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People often ask me about the various stages of an Omani court case.  They usually begin with a statement of claim filed at the Primary Court.

The Claimant grants a power of attorney in favour of their lawyer so that the latter can file the case.

The power of attorney needs to be signed in front of a Ministry of Justice notary.

The Court staff usually want to see - on the statement of claim - the exact physical location details of the defendant's premises.

It therefore makes sense to always obtain the full physical location details of the parties with whom you contract, including your employees, right at the start of a relationship.

The court serves the statement of claim on the defendant and also sets a date for the first hearing.

It is quite common for the defendant's lawyer to attend the first hearing and request an adjournment. The Courts normally grant such an adjournment, especially if the defendant hasn't at that point provided a power of attorney to its lawyer.

When, later, the defendant's defence is filed, it is important that the document should include any procedural defences. For instance, the defendant may allege that the claim is time-barred or that the Courts lack jurisdiction owing to an arbitration clause in the contract. These procedural arguments must always be raised by the defendant in the first court submission lodged on its behalf (ie, in the Defence).

The Primary Court usually orders the Claimant to file a written reply in response to the defendant's Defence.

Soon after that, the Primary Court takes a view on whether or not to appoint an expert to assess the case.

The expert is normally working in the private sector and receives a mission letter from the court telling him the scope of work to be performed.

The expert will normally then hold separate meetings with the claimant and defendant, who can also bring their lawyers to such meetings.

Some experts ask many questions and others prefer to hear a verbal explanation of the litigant party's position.

My view is that lawyers should always be involved in helping their clients prepare for meetings with experts. I also firmly believe that the lawyers should be present at all times when discussions are being held by the expert with each litigant party. This strategy best protects the client and also ensures that they have meaningful back-up when the expert talks about any legal issues.

Also, the lawyer should be working hard on the client's behalf and should help in collating all necessary documents so that the entire scenario is explained in full and accurately to the expert.

The lawyer should also be ensuring that the client will be able to answer any and all questions which the expert may pose.

The lawyer's role, in part, is therefore to help the client explain their position eloquently to the expert, with proper documentary evidence which leaves the expert feeling that all his concerns and questions have been answered.

It is all too easy for an expert to reject an argument if the required paperwork is not provided.

Ultimately, the expert files his report at court, with the claimant and defendant receiving copies.

The Primary Court normally affords each litigant party the right to file a submission, commenting on the expert's report.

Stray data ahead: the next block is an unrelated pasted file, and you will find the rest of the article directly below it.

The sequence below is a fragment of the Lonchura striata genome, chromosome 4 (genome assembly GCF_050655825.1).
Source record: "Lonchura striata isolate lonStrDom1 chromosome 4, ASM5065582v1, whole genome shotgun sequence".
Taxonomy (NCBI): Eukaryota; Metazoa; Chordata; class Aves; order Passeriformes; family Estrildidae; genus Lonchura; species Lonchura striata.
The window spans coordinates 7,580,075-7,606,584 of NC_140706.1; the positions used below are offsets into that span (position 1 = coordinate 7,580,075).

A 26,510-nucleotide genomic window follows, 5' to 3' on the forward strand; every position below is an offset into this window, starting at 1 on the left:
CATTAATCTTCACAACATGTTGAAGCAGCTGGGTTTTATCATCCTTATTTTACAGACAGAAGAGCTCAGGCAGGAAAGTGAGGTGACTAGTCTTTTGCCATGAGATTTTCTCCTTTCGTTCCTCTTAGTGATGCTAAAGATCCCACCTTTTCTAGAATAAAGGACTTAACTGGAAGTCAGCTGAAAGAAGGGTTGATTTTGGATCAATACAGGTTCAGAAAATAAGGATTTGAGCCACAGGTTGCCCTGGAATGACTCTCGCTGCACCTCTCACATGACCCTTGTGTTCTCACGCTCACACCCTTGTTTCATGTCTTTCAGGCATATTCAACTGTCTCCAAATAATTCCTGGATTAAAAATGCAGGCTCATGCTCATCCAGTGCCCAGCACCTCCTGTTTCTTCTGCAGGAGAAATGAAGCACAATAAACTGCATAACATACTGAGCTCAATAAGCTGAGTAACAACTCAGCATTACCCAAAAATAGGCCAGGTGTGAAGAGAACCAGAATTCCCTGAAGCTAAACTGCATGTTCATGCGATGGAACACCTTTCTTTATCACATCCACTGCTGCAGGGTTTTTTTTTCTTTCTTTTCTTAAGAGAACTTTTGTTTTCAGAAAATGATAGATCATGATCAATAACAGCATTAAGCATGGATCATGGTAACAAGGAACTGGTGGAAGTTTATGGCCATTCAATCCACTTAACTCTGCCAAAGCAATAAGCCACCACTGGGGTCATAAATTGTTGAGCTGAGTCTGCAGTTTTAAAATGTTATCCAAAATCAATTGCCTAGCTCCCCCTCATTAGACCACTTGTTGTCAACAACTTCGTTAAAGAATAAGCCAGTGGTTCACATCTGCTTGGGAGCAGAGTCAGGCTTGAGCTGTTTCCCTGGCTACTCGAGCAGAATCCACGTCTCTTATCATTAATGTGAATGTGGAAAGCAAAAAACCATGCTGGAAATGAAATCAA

The Primary Court, having seen those submissions, may order the expert to provide an additional report, which should address all the concerns about the first report which have been raised.

Sometimes, the Primary Court agrees to appoint another expert if one party is unhappy with the first expert.

But usually the Primary Court reaches its own judgment decision after one expert has filed two reports.

It is not a fait accompli that the Court will agree with the expert whom they have appointed.

It is the lawyer's job to continue to file robust, convincing and persuasive submissions even if the expert's findings are in favour of the other party. This is especially true as the Court may agree that the expert is wrong.

Once a Primary Court judgment is pronounced orally at a hearing, each party has 30 days in which to file an appeal.

During those 30 days, the lawyer can first peruse the court file to see the draft Primary Court judgment and, after that, the written Primary Court judgment will become available.

Any appeal filed with the Appeal Court should document any and all alleged defects in the Primary Court's analysis and the expert's reasoning.

The Appeal Court has the right to appoint one or more additional experts to investigate the issues in dispute.

Once the Appeal Court orally pronounces its judgment at a hearing, each party has 40 days to file an appeal to Oman's third and final tier of justice, the Supreme Court.

It is very rare to have any hearings in the Supreme Court. This is partly because the Supreme Court looks at matters of law only, and is not designed to look at evidential issues.

The Supreme Court, once it has its judgment ready, normally calls both parties to court to hear their judgment. A Supreme Court judgment cannot be appealed.

Sometimes the Supreme Court refers the case back to a different panel of the Appeal Court. In such scenarios, the Supreme Court instructs the Appeal Court to look at the matter again in the context of the Supreme Court's instructions.

So, it is possible for a case to be the subject of two Supreme Court judgments - but the Supreme Court will only once refer the case backwards to the Appeal Court.

This article has hopefully given you a brief but helpful "helicopter view" of the Omani court system.

At times, litigation can be frenetic and it is always best to obtain legal advice long before a dispute arises. In this way, many court cases could be avoided.